April 8, 2016
Volume 62, Issue 30
For a long time, disciplinary content was king. Now just about everyone agrees that students should learn skills like critical thinking. What's trickier is how.
When the College of Charleston told Robert T. Dillon that a quote from 1896 wouldn’t cut it as a statement of his course’s learning outcomes, no one was prepared for the mess that ensued.
Incidents involving the Baptist university’s powerhouse football team have unsettled many students. Now the administration is taking action on a problem that activists say runs deeper than sports.
The Chronicle Review
Also In the Issue
A new adult-education dean finds a helpful paper about the blurring of distinctions between traditional and nontraditional students.
Isiaah Crawford, who will leave his job as provost at Seattle University, has done research on human sexuality and minority stress.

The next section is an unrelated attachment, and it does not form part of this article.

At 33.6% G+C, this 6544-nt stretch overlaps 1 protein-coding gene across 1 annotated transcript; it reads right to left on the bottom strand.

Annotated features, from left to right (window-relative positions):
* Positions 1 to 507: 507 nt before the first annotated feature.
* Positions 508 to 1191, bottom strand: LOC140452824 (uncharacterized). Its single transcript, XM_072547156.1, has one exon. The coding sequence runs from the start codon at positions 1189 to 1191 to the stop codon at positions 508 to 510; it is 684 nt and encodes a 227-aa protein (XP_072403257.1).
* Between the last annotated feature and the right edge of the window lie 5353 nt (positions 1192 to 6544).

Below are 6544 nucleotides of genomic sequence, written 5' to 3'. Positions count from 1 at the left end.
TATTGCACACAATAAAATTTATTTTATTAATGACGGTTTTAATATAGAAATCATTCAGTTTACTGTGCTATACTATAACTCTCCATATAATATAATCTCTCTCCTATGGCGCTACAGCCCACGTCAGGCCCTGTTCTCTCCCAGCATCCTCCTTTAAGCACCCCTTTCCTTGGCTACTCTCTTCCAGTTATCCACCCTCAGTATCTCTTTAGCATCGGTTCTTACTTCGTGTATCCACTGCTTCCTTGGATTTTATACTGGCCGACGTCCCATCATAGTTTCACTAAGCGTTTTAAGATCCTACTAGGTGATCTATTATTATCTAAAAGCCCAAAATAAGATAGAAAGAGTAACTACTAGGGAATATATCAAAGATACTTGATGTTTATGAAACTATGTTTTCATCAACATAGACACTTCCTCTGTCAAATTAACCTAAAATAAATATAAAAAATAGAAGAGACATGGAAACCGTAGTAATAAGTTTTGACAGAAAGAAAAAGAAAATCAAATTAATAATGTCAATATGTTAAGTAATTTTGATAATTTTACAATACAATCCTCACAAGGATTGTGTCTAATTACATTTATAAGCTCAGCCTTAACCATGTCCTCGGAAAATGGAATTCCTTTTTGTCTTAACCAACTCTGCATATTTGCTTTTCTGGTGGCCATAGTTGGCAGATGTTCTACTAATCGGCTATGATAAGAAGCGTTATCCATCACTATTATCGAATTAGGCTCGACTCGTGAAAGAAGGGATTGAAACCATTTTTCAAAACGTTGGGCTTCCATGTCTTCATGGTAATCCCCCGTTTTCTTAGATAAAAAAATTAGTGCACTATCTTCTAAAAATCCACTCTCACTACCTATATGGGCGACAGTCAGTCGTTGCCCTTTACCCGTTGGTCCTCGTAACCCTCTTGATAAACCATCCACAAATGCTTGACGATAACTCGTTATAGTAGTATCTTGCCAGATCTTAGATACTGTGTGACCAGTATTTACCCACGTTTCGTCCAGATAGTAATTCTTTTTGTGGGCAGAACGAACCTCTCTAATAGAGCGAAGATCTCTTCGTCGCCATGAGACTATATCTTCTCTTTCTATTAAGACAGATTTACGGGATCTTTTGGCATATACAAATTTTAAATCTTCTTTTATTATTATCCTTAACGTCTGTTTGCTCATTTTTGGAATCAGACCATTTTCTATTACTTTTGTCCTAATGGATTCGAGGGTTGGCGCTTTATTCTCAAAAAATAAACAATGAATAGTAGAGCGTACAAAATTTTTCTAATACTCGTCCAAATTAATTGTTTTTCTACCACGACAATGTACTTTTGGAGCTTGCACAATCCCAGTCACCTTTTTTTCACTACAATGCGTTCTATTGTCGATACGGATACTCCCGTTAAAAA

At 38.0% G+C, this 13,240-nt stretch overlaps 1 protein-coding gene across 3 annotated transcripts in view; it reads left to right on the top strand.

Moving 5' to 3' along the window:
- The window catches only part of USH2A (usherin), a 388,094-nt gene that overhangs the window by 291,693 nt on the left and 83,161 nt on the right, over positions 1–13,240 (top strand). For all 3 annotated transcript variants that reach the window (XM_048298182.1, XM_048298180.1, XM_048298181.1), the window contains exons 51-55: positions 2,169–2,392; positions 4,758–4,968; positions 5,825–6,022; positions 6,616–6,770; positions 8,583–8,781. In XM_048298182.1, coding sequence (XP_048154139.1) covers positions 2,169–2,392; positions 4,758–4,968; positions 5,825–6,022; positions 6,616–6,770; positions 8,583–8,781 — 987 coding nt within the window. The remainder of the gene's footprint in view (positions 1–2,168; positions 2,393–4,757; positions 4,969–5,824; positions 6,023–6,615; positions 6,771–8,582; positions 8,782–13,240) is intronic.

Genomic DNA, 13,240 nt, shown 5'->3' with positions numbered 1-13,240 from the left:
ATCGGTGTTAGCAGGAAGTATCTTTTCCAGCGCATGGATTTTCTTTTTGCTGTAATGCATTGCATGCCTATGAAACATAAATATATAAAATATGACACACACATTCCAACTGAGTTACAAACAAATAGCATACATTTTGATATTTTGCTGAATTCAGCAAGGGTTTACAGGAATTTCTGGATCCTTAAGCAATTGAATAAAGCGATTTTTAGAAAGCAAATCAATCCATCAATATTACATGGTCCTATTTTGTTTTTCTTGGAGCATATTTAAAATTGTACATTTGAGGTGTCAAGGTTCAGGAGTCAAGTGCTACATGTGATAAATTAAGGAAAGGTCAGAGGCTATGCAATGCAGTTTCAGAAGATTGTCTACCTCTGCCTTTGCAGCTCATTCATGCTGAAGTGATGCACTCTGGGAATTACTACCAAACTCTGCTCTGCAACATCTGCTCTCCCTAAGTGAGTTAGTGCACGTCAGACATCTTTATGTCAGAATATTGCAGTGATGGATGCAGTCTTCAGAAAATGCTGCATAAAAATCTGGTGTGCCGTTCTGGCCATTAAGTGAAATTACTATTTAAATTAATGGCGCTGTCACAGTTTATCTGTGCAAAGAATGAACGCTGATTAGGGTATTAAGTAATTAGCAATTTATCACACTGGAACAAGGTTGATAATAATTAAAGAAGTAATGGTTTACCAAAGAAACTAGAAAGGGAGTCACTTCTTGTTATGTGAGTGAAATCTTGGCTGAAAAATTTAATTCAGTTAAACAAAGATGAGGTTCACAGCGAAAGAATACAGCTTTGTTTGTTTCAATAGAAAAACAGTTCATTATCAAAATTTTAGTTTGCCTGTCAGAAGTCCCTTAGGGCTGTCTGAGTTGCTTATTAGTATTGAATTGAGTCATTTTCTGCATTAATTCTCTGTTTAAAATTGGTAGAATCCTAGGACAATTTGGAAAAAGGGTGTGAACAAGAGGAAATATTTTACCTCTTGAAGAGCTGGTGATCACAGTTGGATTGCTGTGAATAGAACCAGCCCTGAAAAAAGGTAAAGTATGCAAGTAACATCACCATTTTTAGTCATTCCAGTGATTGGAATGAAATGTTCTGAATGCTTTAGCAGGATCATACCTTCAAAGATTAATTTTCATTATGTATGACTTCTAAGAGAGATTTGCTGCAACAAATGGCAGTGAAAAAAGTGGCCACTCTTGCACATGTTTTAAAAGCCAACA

Critics worry that a new North Carolina law they see as anti-LGBT could affect colleges; California’s state auditor worries about out-of-state students; and Microsoft worries about a bot that learned bad manners.
The Princeton Open Campus Coalition formed in response to a movement that, its founders felt, was stifling constructive dialogue.
MOOC sequences that lead to certificates can also be the ticket into some master’s programs. Educators say that’s one way of easing barriers and cutting costs for students.
Day-care centers, disciplinary hearings, and faculty offices are among the settings where Texas and Georgia have wrestled over whether to allow guns.